STATE OF NEW JERSEY, Plaintiff–Respondent, v. ERIN FORD, Defendant–Appellant.
DOCKET NO. A–2971–11T4
-- August 21, 2013
Erin Ford, appellant pro se.Carolyn A. Murray, Acting Essex County Prosecutor, attorney for respondent (Barbara A. Rosenkrans, Special Deputy Attorney General/Acting Assistant Prosecutor, of counsel and on the brief).
Defendant, Erin Ford, appeals from a January 26, 2012 order denying his motion for a new trial based on newly discovered evidence. We affirm.
In 1998, Ford and co-defendant Larkeese Collins were charged in a nine-count indictment with robbery, attempted murder, aggravated assault, conspiracy and weapons charges, stemming from the armed robbery of Abdul–Aziz Harrison and the shooting of Clifton Andrews. Harrison's multi-colored, leather Avirex jacket was taken in the robbery and Andrews was shot after he indicated he recognized one of the assailants. Collins was granted use immunity prior to trial and appeared as a witness for the State. The jury convicted defendant on all counts.
Defendant fled the jurisdiction and was not sentenced until March 23, 2001. At sentencing, the court imposed an aggregate custodial term of forty years subject to the No Early Release Act (NERA), N.J.S.A. 2C:43–7.2. We affirmed defendant's conviction and sentence. State v. Ford, No. A–5867–00 (App.Div. Jan. 14, 2003).
Defendant filed a petition for PCR. On August 28, 2006, the PCR judge agreed that two counts of the indictment should be vacated, otherwise he denied relief premised on the ineffective assistance of counsel and alleged due process violations.
Defendant appealed, and we affirmed the denial of his PCR petition. State v. Ford, No. A–4176–06 (App.Div. Mar. 11, 2011). Our Supreme Court denied certification on September 9, 2011. State v. Ford, 208 N.J. 336 (2011).
On December 2, 2011, defendant moved for a new trial based on a claim of newly discovered evidence. He presented an affidavit from co-defendant, Larkeese Collins stating:
During pretrial proceedings, on advise of counsel and Eugene J. Pietrolongo, prosecutor I was told I would be given immunity and leniency in exchange for my testimony against Mr. Erin Ford.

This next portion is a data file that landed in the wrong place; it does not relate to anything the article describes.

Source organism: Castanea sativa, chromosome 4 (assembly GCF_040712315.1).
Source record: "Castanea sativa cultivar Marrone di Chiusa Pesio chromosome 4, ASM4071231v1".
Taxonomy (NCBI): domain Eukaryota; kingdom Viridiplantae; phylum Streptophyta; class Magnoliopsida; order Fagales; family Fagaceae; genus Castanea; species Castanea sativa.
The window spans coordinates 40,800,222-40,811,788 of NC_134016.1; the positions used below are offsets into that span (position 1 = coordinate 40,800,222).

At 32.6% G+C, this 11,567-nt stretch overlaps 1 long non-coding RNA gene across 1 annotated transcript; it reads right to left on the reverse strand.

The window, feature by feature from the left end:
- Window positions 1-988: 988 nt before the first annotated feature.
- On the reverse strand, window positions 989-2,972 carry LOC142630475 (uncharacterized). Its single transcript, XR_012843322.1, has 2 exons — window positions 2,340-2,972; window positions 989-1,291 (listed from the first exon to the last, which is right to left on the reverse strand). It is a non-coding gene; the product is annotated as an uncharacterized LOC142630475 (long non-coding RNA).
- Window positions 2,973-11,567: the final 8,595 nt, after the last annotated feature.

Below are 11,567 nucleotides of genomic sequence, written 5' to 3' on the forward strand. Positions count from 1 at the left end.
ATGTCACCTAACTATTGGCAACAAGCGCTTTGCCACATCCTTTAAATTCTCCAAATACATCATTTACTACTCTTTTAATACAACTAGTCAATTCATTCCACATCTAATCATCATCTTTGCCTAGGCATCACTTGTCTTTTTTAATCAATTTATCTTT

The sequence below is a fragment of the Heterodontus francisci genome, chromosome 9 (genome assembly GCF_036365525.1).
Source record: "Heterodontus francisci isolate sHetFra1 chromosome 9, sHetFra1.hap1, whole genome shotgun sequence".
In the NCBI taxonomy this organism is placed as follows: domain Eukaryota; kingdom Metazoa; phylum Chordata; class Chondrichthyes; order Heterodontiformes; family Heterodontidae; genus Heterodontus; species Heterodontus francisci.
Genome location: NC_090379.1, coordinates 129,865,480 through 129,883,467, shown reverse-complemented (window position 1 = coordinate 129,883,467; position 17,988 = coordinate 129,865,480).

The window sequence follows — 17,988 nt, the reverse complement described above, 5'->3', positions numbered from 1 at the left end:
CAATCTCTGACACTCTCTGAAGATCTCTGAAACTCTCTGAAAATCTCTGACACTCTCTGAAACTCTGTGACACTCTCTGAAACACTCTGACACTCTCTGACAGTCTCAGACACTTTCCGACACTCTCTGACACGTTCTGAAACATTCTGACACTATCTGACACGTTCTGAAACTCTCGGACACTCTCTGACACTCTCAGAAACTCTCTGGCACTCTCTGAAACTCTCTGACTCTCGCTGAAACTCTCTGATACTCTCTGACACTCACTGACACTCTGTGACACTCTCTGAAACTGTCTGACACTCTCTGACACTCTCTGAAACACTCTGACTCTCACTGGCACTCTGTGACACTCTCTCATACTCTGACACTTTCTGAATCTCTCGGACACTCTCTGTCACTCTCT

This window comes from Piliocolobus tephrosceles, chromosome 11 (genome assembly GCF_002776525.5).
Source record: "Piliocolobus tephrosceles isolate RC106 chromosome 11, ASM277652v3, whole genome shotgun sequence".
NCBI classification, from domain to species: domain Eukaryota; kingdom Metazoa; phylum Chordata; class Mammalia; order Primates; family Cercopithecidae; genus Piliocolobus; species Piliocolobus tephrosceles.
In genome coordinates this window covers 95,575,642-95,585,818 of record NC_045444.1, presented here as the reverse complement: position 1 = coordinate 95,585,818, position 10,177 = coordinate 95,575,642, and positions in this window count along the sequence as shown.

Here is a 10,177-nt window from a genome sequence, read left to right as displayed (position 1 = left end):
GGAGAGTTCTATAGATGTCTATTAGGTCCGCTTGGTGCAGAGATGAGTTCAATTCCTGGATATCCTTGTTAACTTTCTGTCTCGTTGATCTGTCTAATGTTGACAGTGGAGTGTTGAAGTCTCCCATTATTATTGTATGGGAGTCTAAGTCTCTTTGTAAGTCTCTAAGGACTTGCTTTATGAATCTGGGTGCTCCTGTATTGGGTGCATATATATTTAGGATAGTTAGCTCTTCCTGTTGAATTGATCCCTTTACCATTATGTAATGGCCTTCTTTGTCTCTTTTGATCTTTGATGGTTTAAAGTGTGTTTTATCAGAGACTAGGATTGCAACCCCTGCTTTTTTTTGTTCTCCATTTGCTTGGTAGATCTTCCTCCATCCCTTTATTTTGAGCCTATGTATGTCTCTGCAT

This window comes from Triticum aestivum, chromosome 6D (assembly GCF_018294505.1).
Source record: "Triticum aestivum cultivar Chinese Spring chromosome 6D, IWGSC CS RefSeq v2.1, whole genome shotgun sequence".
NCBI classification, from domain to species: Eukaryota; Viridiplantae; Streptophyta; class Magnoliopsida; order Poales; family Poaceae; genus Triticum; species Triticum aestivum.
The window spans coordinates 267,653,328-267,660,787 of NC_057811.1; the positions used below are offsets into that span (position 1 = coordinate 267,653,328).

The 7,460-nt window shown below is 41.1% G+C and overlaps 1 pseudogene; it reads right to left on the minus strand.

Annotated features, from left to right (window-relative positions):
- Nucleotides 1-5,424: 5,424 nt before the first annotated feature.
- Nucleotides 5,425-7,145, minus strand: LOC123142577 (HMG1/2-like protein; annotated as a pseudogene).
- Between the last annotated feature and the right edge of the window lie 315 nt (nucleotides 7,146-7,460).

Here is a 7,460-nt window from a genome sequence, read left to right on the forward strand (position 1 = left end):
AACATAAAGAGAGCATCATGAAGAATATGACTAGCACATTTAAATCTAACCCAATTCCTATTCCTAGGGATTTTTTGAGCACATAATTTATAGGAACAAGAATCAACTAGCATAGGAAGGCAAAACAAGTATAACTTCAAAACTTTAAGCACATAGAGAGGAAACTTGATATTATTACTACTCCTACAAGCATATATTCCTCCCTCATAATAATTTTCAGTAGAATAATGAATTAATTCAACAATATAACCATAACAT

The prosecutor also told me that my sentence would not exceed no more than 5 years. If I chose not to cooperate I could receive up to 40 years if convicted.
I cooperated and received a sentence of 4 years, time served in December of 1999.
On January 26, 2012, the trial court denied defendant's motion for a new trial, finding nothing in the Collins affidavit that was inconsistent with our decision denying Ford's PCR petition. There, defendant argued he was denied a fair trial due to prosecutorial misconduct, suggesting the State made an undisclosed deal with Collins. In affirming the denial of defendant's PCR petition, we observed:
The jury was told Collins testified pursuant to a grant of use immunity and the trial judge informed the jury regarding the nature of the grant of immunity prior to Collins' appearance. Additionally, in its instructions, the court told the jury that “the testimony of an immunized witness should be subject to careful scrutiny.” Furthermore, the plea deal extended to Collins was made after completion of defendant's trial and by an assistant prosecutor who had not been involved in defendant's trial. A different judge reviewed and accepted Collins' plea and imposed sentence. Nothing suggests that the plea agreement offered to Collins was not the result of the prosecutor's independent analysis of his case.
[Ford, supra, slip op. at 13–14].
On appeal, Ford presents the following arguments:
THE COURT BELOW ERRED IN REFUSING TO SET ASIDE APPELLANT'S CONVICTION ON BASIS OF CLEARLY NEWLY DISCOVERED EVIDENCE.
1. THE NEW EVIDENCE IS MATERIAL TO THE ISSUE OF THE IDENTITY OF THE PERPETRATOR OF THE CRIME AND IS NOT MERELY CUMULATIVE, IMPEACHING OR CONTRADICTORY.
2. THE NEW EVIDENCE WAS DISCOVERED AFTER THE TRIAL AND WAS NOT DISCOVERED BY REASONABLE DILIGENCE AT THE TIME OF TRIAL.
3. THE GUILTY PLEA AND AFFIDAVIT OF LARKEESE COLLINS WOULD PROBABLY CHANGE THE JURY'S VERDICT IF A NEW TRIAL WERE GRANTED.
THE COURT BELOW ERRED WHEN IT SUMMARILY REJECTED LARKEESE COLLINS AFFIDAVIT WITHOUT FIRST HOLDING AN EVIDENTIARY HEARING. (NOT RAISED BELOW).
The purpose of post-conviction review in light of newly discovered evidence is to provide a safeguard in the system for those who are unjustly convicted of a crime. See State v. Afanador, 151 N.J. 41, 49 (1997).
To meet the standard for a new trial based on newly discovered evidence, defendant must show that the evidence is: 1) material, and not “merely” cumulative, impeaching, or contradictory; 2) that the evidence was discovered after completion of the trial and was “not discoverable by reasonable diligence beforehand”; and 3) that the evidence “would probably change the jury's verdict if a new trial were granted.” State v. Carter, 85 N.J. 300, 314 (1981). All three prongs of that test must be satisfied before a defendant will gain the relief of a new trial. Ibid.
It is noteworthy that Collins does not repudiate his testimony implicating defendant in the robbery of Harrison and the shooting and attempted murder of Andrews. The jury was aware that Collins had been granted immunity for his testimony and had been cautioned by the trial court to scrutinize his testimony as a result. We must weigh the Collins affidavit with “a certain degree of circumspection.” State v. Ways, 180 N.J. 171, 187–188 (2004). We determine that even if the jury had learned that Collins was promised that his sentence would not exceed five years, that evidence is not material, under Carter, as it does not have a direct bearing on defendant's guilt. Rather, it is more in the nature of “cumulative ․ impeaching, or contradictory,” evidence that would probably not alter the outcome of a verdict. See State v. Henries, 306 N.J.Super. 512, 535 (App.Div.1997).